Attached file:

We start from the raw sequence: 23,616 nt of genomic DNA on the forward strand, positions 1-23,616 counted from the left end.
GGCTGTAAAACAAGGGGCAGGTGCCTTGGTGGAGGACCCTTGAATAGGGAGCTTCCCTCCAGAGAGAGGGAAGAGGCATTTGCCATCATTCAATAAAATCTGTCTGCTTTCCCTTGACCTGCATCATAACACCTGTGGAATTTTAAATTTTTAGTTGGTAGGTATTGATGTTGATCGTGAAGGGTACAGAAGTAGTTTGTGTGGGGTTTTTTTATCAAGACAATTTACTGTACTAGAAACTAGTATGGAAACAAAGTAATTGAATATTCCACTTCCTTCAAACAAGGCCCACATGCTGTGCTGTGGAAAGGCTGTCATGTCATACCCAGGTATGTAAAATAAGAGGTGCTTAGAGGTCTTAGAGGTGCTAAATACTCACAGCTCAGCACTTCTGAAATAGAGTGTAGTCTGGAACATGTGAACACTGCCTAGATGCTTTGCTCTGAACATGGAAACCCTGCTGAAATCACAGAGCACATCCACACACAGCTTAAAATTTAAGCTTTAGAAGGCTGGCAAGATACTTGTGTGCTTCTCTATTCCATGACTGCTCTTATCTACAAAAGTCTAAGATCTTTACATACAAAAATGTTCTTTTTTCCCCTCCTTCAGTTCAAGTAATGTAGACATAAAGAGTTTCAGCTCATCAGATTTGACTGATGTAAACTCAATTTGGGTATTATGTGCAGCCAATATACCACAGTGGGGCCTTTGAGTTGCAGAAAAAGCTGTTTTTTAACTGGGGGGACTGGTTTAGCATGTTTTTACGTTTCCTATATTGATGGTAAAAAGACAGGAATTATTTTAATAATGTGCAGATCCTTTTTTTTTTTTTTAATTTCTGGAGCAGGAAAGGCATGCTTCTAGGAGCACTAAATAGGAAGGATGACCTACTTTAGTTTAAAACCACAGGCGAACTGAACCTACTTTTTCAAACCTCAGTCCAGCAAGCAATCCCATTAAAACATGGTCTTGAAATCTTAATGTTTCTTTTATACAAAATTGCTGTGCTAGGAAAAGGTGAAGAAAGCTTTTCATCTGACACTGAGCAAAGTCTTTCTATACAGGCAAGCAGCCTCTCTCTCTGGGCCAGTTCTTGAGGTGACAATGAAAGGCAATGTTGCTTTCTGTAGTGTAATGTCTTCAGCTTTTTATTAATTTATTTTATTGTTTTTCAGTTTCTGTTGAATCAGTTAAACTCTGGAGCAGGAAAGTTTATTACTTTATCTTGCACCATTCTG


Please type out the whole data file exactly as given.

We start from the raw sequence: 23,616 nt of genomic DNA on the forward strand, positions 1-23,616 counted from the left end.
GGCTGTAAAACAAGGGGCAGGTGCCTTGGTGGAGGACCCTTGAATAGGGAGCTTCCCTCCAGAGAGAGGGAAGAGGCATTTGCCATCATTCAATAAAATCTGTCTGCTTTCCCTTGACCTGCATCATAACACCTGTGGAATTTTAAATTTTTAGTTGGTAGGTATTGATGTTGATCGTGAAGGGTACAGAAGTAGTTTGTGTGGGGTTTTTTTATCAAGACAATTTACTGTACTAGAAACTAGTATGGAAACAAAGTAATTGAATATTCCACTTCCTTCAAACAAGGCCCACATGCTGTGCTGTGGAAAGGCTGTCATGTCATACCCAGGTATGTAAAATAAGAGGTGCTTAGAGGTCTTAGAGGTGCTAAATACTCACAGCTCAGCACTTCTGAAATAGAGTGTAGTCTGGAACATGTGAACACTGCCTAGATGCTTTGCTCTGAACATGGAAACCCTGCTGAAATCACAGAGCACATCCACACACAGCTTAAAATTTAAGCTTTAGAAGGCTGGCAAGATACTTGTGTGCTTCTCTATTCCATGACTGCTCTTATCTACAAAAGTCTAAGATCTTTACATACAAAAATGTTCTTTTTTCCCCTCCTTCAGTTCAAGTAATGTAGACATAAAGAGTTTCAGCTCATCAGATTTGACTGATGTAAACTCAATTTGGGTATTATGTGCAGCCAATATACCACAGTGGGGCCTTTGAGTTGCAGAAAAAGCTGTTTTTTAACTGGGGGGACTGGTTTAGCATGTTTTTACGTTTCCTATATTGATGGTAAAAAGACAGGAATTATTTTAATAATGTGCAGATCCTTTTTTTTTTTTTTAATTTCTGGAGCAGGAAAGGCATGCTTCTAGGAGCACTAAATAGGAAGGATGACCTACTTTAGTTTAAAACCACAGGCGAACTGAACCTACTTTTTCAAACCTCAGTCCAGCAAGCAATCCCATTAAAACATGGTCTTGAAATCTTAATGTTTCTTTTATACAAAATTGCTGTGCTAGGAAAAGGTGAAGAAAGCTTTTCATCTGACACTGAGCAAAGTCTTTCTATACAGGCAAGCAGCCTCTCTCTCTGGGCCAGTTCTTGAGGTGACAATGAAAGGCAATGTTGCTTTCTGTAGTGTAATGTCTTCAGCTTTTTATTAATTTATTTTATTGTTTTTCAGTTTCTGTTGAATCAGTTAAACTCTGGAGCAGGAAAGTTTATTACTTTATCTTGCACCATTCTG